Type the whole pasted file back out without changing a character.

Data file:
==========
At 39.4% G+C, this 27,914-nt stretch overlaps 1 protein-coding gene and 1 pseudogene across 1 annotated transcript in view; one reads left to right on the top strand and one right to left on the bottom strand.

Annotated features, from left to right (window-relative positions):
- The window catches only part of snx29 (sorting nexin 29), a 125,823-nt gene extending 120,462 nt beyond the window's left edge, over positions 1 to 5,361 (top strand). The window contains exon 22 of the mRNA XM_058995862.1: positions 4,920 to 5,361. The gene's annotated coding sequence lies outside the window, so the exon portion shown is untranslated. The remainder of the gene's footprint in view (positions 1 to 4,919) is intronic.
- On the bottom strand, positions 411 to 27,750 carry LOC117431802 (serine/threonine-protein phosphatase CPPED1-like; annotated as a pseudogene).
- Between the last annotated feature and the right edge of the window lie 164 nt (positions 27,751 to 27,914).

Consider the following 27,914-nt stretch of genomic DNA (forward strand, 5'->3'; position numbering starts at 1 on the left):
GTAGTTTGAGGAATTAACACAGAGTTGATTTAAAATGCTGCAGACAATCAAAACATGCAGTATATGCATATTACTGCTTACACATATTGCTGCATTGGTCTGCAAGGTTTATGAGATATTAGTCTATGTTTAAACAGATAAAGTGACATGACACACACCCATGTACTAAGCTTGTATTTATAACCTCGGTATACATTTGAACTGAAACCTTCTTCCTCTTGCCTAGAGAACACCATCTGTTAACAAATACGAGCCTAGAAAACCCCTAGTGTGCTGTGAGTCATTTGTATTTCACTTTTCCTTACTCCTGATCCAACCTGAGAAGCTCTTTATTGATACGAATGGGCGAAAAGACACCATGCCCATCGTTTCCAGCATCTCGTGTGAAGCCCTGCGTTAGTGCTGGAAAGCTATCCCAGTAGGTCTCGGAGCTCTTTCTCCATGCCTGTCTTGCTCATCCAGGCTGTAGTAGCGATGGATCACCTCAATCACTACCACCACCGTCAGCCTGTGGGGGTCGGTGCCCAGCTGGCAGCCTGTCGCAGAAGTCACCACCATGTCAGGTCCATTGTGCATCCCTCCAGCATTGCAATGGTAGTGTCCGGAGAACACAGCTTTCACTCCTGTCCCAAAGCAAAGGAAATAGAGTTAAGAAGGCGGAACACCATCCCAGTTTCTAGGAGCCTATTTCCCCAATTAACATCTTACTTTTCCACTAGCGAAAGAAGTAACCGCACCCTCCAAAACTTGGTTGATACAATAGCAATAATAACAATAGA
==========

At 39.4% G+C, this 27,914-nt stretch overlaps 1 protein-coding gene and 1 pseudogene across 1 annotated transcript in view; one reads left to right on the top strand and one right to left on the bottom strand.

Annotated features, from left to right (window-relative positions):
- The window catches only part of snx29 (sorting nexin 29), a 125,823-nt gene extending 120,462 nt beyond the window's left edge, over positions 1 to 5,361 (top strand). The window contains exon 22 of the mRNA XM_058995862.1: positions 4,920 to 5,361. The gene's annotated coding sequence lies outside the window, so the exon portion shown is untranslated. The remainder of the gene's footprint in view (positions 1 to 4,919) is intronic.
- On the bottom strand, positions 411 to 27,750 carry LOC117431802 (serine/threonine-protein phosphatase CPPED1-like; annotated as a pseudogene).
- Between the last annotated feature and the right edge of the window lie 164 nt (positions 27,751 to 27,914).

Consider the following 27,914-nt stretch of genomic DNA (forward strand, 5'->3'; position numbering starts at 1 on the left):
GTAGTTTGAGGAATTAACACAGAGTTGATTTAAAATGCTGCAGACAATCAAAACATGCAGTATATGCATATTACTGCTTACACATATTGCTGCATTGGTCTGCAAGGTTTATGAGATATTAGTCTATGTTTAAACAGATAAAGTGACATGACACACACCCATGTACTAAGCTTGTATTTATAACCTCGGTATACATTTGAACTGAAACCTTCTTCCTCTTGCCTAGAGAACACCATCTGTTAACAAATACGAGCCTAGAAAACCCCTAGTGTGCTGTGAGTCATTTGTATTTCACTTTTCCTTACTCCTGATCCAACCTGAGAAGCTCTTTATTGATACGAATGGGCGAAAAGACACCATGCCCATCGTTTCCAGCATCTCGTGTGAAGCCCTGCGTTAGTGCTGGAAAGCTATCCCAGTAGGTCTCGGAGCTCTTTCTCCATGCCTGTCTTGCTCATCCAGGCTGTAGTAGCGATGGATCACCTCAATCACTACCACCACCGTCAGCCTGTGGGGGTCGGTGCCCAGCTGGCAGCCTGTCGCAGAAGTCACCACCATGTCAGGTCCATTGTGCATCCCTCCAGCATTGCAATGGTAGTGTCCGGAGAACACAGCTTTCACTCCTGTCCCAAAGCAAAGGAAATAGAGTTAAGAAGGCGGAACACCATCCCAGTTTCTAGGAGCCTATTTCCCCAATTAACATCTTACTTTTCCACTAGCGAAAGAAGTAACCGCACCCTCCAAAACTTGGTTGATACAATAGCAATAATAACAATAGA